How the Rich Are Turning State and Local Races Into Their Own Personal Political Playgrounds
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Where Sinquefield is more focused on private profits, Gil arguably is more focused on civil rights. But in many states, the biggest moneymen—and occasionally women—occupy a world dominated by greys, where public and private goals are blurred.
In Michigan, for example, there’s a big money fight over increasing the required amount of renewable energy feeding utilities. On one hand, it’s clearly a pro-environment effort. Yet proponents would also stand to profit by the adoption of alternative energy sources. Utilities are opposing it, of course, to preserve their profits, and are using every available tactic in 2012, including independent expenditures. PoliticalAdSleuth.com, a journalism website tracking media buys in real time based on Federal Communication Commission filings, said the fight and another state ballot item about building a new bridge to Canada has made Grand Rapids into one of 2012’s biggest media markets for ad wars.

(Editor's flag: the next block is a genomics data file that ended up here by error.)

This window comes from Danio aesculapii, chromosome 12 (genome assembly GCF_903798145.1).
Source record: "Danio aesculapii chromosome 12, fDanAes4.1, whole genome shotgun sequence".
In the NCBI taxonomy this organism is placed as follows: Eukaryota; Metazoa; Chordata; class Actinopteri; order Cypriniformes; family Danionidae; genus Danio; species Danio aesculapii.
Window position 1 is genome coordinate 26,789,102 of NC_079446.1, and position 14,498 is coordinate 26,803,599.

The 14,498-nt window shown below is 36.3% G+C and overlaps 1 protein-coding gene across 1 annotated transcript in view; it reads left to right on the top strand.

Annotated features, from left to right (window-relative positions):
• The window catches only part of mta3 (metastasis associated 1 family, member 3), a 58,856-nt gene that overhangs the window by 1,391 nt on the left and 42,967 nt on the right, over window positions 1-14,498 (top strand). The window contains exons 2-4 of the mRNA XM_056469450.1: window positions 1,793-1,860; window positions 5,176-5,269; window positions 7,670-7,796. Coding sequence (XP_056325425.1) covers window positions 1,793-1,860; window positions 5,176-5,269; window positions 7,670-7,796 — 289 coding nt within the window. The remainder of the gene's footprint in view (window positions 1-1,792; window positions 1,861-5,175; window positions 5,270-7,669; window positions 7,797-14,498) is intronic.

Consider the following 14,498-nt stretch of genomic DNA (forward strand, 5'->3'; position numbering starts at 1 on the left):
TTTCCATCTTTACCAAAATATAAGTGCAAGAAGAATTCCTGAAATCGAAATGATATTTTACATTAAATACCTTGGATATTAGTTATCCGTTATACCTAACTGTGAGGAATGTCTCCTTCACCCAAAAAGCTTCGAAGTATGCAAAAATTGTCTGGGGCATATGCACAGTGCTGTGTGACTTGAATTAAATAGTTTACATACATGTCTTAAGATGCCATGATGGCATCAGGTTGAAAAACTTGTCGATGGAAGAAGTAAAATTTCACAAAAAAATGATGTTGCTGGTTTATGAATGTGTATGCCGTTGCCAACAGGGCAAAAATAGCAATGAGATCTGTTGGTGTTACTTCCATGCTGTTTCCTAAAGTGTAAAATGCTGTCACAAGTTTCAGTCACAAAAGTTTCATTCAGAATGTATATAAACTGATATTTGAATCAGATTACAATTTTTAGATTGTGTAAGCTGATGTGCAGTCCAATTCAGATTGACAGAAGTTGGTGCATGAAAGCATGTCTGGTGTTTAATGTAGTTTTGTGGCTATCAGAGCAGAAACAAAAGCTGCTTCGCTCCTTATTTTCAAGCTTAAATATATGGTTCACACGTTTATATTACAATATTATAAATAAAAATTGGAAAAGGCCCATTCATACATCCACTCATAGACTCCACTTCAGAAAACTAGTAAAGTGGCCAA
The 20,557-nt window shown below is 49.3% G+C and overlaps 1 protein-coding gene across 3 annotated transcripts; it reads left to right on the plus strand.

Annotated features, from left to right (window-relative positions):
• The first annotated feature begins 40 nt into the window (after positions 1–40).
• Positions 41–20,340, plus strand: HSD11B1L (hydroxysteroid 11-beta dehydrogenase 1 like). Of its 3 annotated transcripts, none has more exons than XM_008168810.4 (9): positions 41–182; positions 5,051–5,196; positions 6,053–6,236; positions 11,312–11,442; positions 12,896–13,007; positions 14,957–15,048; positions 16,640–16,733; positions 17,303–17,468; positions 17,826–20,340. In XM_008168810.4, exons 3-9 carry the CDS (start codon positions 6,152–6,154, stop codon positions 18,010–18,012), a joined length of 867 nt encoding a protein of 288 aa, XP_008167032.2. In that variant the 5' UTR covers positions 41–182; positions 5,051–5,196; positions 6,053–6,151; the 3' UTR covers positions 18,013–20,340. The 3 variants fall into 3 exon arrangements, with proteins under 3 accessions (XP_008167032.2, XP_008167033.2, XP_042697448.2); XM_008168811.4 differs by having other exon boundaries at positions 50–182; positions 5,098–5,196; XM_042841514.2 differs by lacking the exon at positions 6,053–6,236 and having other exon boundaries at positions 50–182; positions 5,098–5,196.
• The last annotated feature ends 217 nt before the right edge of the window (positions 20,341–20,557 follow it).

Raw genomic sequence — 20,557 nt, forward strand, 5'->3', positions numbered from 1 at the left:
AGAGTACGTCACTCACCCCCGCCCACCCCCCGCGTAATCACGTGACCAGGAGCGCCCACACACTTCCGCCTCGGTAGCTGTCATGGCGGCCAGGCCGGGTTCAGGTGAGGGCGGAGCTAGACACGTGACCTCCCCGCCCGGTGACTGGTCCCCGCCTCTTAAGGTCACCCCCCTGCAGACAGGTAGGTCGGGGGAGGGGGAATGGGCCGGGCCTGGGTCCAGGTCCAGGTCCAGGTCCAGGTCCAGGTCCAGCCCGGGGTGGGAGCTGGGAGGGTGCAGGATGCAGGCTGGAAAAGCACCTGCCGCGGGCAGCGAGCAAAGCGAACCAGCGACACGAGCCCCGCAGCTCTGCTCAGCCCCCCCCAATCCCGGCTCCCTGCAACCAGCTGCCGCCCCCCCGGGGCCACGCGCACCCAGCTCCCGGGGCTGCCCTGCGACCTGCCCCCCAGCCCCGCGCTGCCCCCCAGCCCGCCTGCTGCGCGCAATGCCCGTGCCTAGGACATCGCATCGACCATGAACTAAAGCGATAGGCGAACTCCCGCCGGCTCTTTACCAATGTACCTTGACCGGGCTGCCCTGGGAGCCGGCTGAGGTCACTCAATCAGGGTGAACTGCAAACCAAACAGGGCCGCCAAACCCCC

In Florida, the Palm Beach Post reports that one of that state’s most forceful new players is not the Republican Party, but a pro-corporate warrior woman—Nancy Watkins—who runs 120 political committees. “Hey, I’m 5-foot-1 and 110 pounds. There’s nothing scary about me,” she told the paper. “But, you know, and I realize this is not always artfully said, I do believe that corporations are people and they have a right to be heard.”
What’s undeniable in 2012 is that politics has become an ever-expanding playground for the richest Americans—and not just at the top of the ticket and presidential campaign. In the post- Citizens United world, the role of average citizens is shrinking while the role of wealthy people and shadowy front groups has grown. There’s a word for that. It’s not democracy, but called a plutocracy.